Before I started homeschooling, I stressed about how to keep my children engaged in learning from 8:15 a.m. to 2:45 p.m. every day. But learning at home is different from being in a busy, distraction-filled classroom. The amount you can accomplish in very little time will surprise you. Especially when your children are young, your homeschooling time may only take a few hours each day, with breaks in between. You may want to focus on harder subjects like math or reading in the morning, and save the afternoon for time to snuggle and read a book or work on a kitchen science experiment. Don't box yourself into thinking a homeschool day needs to look like a typical seven-hour day in a traditional classroom.

As you begin to research your curriculum choices, you should also take note of the amount of prep work and teacher-led learning is likely to be involved. Some curriculums lend themselves to more independent learning – especially for older children, and "open and go" lesson plans that require little preplanning. But others require more parent prep time, as well as more involvement in the teaching process.

There are somany options for homeschooling curricula and methods and philosophies. And some will sound amazing. But at some point, you'll need to stop researching and watching how other moms do it, choose what looks best for your child, and just start. There will always be something that looks shinier than the curriculum you picked, but stop the scrolling and get going.

Still, there are a few things you should be sure to consider as you begin your search for curriculum:

Make sure you know what fits your schedule and your student best before making a final decision or purchase. And you don't have to conjure up a curriculum on your own. Many intrepid homeschoolers have gone before you, and you can find great homeschool curriculum resources online.

Two of my favorites include:

I wish I could tell you there was one do-it-all curriculum that will work for your child, or for all your children if you are schooling more than one at the same time. Some children need something more structured, while others may respond to a more holistic, project-based approach to learning. One child may be driven to finish the worksheets and be done for the day, while another may learn better with hands-on activities. Be open to discovering what makes sense for your child or children and what sparks their curiosity. The space for personalized learning is part of the magic of homeschool.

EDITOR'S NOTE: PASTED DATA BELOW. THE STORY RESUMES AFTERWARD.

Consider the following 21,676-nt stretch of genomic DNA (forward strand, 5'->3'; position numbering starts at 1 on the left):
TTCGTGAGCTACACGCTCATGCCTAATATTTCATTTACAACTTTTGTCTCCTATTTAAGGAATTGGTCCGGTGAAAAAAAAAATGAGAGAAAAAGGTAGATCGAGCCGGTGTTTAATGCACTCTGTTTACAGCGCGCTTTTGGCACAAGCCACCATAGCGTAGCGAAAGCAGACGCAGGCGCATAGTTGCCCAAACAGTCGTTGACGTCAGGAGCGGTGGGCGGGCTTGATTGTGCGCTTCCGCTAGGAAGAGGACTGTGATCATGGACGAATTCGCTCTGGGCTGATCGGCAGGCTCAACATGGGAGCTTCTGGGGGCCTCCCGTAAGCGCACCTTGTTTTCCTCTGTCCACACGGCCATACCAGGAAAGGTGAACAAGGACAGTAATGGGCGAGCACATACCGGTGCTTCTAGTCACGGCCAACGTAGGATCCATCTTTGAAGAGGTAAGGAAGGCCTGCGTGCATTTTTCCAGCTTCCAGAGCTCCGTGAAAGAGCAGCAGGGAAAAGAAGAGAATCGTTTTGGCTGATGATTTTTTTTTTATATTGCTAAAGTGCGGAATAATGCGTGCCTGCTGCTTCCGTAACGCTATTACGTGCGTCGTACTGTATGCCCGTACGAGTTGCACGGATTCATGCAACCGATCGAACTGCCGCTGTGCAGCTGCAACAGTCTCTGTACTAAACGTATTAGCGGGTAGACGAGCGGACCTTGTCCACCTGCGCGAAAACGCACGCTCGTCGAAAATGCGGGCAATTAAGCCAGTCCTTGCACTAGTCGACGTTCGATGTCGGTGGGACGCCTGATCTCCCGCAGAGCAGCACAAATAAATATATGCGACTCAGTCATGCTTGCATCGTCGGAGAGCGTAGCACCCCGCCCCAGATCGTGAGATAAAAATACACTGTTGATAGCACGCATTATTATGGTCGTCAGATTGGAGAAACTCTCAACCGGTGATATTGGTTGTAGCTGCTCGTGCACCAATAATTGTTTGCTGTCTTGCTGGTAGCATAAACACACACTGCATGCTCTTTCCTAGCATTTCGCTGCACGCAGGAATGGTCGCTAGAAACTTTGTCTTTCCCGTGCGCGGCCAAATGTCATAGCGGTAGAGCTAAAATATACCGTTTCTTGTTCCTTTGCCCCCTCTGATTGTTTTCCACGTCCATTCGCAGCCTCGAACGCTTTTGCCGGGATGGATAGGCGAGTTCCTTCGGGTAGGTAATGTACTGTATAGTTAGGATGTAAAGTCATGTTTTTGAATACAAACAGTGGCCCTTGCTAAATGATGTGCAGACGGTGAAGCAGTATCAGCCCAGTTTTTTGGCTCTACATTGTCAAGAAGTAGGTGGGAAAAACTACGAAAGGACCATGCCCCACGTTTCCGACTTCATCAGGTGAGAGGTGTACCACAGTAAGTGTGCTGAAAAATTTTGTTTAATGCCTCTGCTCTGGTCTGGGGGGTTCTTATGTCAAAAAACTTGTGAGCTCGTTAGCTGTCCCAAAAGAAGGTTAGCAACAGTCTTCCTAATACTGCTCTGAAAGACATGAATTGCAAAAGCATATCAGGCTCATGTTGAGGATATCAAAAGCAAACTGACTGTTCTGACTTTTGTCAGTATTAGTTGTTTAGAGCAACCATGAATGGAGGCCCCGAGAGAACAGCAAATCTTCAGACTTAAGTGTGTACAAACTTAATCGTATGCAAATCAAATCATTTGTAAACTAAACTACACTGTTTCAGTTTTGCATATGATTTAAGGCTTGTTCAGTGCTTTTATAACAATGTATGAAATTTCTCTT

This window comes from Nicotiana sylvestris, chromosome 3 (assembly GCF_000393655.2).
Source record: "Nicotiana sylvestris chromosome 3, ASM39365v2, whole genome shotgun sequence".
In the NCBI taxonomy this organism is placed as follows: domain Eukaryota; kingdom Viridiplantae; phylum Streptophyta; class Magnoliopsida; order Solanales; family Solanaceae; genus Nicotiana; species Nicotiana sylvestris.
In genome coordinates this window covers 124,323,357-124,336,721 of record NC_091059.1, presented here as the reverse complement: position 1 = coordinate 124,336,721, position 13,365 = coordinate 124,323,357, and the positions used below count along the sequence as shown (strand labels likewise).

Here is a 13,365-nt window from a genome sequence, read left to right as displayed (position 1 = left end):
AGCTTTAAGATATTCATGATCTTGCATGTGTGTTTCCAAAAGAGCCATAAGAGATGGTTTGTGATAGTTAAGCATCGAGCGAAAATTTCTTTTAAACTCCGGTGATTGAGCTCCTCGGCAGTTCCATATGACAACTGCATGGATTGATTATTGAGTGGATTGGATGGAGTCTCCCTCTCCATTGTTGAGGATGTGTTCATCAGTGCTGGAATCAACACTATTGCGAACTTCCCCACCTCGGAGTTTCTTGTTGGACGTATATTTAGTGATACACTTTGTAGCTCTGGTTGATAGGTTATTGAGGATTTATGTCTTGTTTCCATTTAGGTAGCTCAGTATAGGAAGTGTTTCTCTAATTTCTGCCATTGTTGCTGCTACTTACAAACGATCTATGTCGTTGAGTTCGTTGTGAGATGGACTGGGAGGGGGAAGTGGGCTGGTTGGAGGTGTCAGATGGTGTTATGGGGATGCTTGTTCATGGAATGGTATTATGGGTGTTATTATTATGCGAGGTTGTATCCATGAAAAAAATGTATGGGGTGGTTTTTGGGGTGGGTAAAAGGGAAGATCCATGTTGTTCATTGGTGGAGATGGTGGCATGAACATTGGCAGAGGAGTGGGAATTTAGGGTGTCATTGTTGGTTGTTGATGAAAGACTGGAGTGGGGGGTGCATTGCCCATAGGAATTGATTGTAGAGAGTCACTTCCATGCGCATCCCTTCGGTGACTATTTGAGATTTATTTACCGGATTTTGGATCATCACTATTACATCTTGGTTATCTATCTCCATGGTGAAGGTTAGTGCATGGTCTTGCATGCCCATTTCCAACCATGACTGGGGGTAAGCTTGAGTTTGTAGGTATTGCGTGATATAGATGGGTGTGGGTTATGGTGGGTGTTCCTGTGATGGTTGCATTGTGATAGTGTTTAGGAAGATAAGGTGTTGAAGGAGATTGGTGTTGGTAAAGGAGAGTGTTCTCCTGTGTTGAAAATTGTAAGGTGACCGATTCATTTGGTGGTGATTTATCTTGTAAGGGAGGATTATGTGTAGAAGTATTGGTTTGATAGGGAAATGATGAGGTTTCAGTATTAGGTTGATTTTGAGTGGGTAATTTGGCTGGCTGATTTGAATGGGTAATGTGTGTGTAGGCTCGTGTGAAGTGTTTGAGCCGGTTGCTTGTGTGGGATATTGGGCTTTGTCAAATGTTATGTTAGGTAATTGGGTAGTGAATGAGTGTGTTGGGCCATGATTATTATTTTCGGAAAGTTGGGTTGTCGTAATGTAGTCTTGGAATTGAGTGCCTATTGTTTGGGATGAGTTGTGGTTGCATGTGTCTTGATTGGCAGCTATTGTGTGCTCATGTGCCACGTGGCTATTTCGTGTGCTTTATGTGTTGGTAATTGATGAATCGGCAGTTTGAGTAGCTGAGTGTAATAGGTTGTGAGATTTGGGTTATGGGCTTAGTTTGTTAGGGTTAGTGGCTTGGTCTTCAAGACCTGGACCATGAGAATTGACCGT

Childhood goes by so quickly. Whether you're going to homeschool your kids for one year or ten, enjoy the flexibility that comes with making your own schedule. When my children were little, I appreciated that homeschooling gave them more time to simply play – knowing that playing is learning. As they got older, I loved that we could learn about things that they wouldn't have necessarily had time for in a traditional classroom: I taught them how to knit, how to plan and cook a dinner from start to finish, and we visited fun and fascinating places from art museums to battlefields to potato chip factories. We'd play in the stream and look at tiny water bugs under a microscope, or play tennis on a random Friday afternoon just because we had the time. Barring any COVID-19 restrictions, enjoy the flexibility of homeschooling and use that freedom to pursue the things that your children love.